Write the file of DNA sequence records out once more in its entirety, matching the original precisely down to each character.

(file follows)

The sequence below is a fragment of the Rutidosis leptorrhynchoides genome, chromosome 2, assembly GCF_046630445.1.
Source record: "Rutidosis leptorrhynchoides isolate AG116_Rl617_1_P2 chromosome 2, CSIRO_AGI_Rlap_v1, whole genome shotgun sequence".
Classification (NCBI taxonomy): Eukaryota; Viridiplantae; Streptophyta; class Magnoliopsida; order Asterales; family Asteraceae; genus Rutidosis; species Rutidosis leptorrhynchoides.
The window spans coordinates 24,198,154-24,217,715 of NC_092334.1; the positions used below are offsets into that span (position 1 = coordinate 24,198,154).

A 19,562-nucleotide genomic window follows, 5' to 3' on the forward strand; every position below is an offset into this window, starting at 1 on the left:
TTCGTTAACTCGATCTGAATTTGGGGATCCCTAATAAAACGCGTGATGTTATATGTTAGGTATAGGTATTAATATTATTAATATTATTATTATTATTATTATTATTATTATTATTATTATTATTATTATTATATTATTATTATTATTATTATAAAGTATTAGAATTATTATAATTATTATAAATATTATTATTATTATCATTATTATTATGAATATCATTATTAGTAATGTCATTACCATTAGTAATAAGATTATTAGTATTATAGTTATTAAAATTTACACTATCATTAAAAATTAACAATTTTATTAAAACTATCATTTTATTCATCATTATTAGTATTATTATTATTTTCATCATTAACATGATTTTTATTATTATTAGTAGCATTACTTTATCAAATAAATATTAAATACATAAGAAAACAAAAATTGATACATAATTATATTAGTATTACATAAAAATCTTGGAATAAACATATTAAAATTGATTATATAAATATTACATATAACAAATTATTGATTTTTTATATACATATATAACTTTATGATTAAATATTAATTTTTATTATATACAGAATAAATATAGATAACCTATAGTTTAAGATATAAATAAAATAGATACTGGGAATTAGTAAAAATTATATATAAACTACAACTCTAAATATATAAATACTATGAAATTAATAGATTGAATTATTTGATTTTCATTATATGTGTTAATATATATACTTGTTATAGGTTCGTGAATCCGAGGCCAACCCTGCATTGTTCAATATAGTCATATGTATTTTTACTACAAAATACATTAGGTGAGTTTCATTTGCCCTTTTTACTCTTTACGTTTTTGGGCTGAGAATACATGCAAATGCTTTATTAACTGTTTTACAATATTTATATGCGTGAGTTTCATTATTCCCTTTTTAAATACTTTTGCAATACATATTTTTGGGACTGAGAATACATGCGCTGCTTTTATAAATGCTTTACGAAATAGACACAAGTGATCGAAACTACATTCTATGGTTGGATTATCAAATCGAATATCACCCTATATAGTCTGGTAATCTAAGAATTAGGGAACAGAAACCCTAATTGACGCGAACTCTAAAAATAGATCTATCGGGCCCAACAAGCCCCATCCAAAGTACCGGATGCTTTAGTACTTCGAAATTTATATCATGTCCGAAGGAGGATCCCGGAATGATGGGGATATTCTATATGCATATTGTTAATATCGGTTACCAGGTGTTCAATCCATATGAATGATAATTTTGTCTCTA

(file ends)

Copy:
The sequence below is a fragment of the Rutidosis leptorrhynchoides genome, chromosome 2, assembly GCF_046630445.1.
Source record: "Rutidosis leptorrhynchoides isolate AG116_Rl617_1_P2 chromosome 2, CSIRO_AGI_Rlap_v1, whole genome shotgun sequence".
Classification (NCBI taxonomy): Eukaryota; Viridiplantae; Streptophyta; class Magnoliopsida; order Asterales; family Asteraceae; genus Rutidosis; species Rutidosis leptorrhynchoides.
The window spans coordinates 24,198,154-24,217,715 of NC_092334.1; the positions used below are offsets into that span (position 1 = coordinate 24,198,154).

A 19,562-nucleotide genomic window follows, 5' to 3' on the forward strand; every position below is an offset into this window, starting at 1 on the left:
TTCGTTAACTCGATCTGAATTTGGGGATCCCTAATAAAACGCGTGATGTTATATGTTAGGTATAGGTATTAATATTATTAATATTATTATTATTATTATTATTATTATTATTATTATTATTATTATTATTATATTATTATTATTATTATTATAAAGTATTAGAATTATTATAATTATTATAAATATTATTATTATTATCATTATTATTATGAATATCATTATTAGTAATGTCATTACCATTAGTAATAAGATTATTAGTATTATAGTTATTAAAATTTACACTATCATTAAAAATTAACAATTTTATTAAAACTATCATTTTATTCATCATTATTAGTATTATTATTATTTTCATCATTAACATGATTTTTATTATTATTAGTAGCATTACTTTATCAAATAAATATTAAATACATAAGAAAACAAAAATTGATACATAATTATATTAGTATTACATAAAAATCTTGGAATAAACATATTAAAATTGATTATATAAATATTACATATAACAAATTATTGATTTTTTATATACATATATAACTTTATGATTAAATATTAATTTTTATTATATACAGAATAAATATAGATAACCTATAGTTTAAGATATAAATAAAATAGATACTGGGAATTAGTAAAAATTATATATAAACTACAACTCTAAATATATAAATACTATGAAATTAATAGATTGAATTATTTGATTTTCATTATATGTGTTAATATATATACTTGTTATAGGTTCGTGAATCCGAGGCCAACCCTGCATTGTTCAATATAGTCATATGTATTTTTACTACAAAATACATTAGGTGAGTTTCATTTGCCCTTTTTACTCTTTACGTTTTTGGGCTGAGAATACATGCAAATGCTTTATTAACTGTTTTACAATATTTATATGCGTGAGTTTCATTATTCCCTTTTTAAATACTTTTGCAATACATATTTTTGGGACTGAGAATACATGCGCTGCTTTTATAAATGCTTTACGAAATAGACACAAGTGATCGAAACTACATTCTATGGTTGGATTATCAAATCGAATATCACCCTATATAGTCTGGTAATCTAAGAATTAGGGAACAGAAACCCTAATTGACGCGAACTCTAAAAATAGATCTATCGGGCCCAACAAGCCCCATCCAAAGTACCGGATGCTTTAGTACTTCGAAATTTATATCATGTCCGAAGGAGGATCCCGGAATGATGGGGATATTCTATATGCATATTGTTAATATCGGTTACCAGGTGTTCAATCCATATGAATGATAATTTTGTCTCTA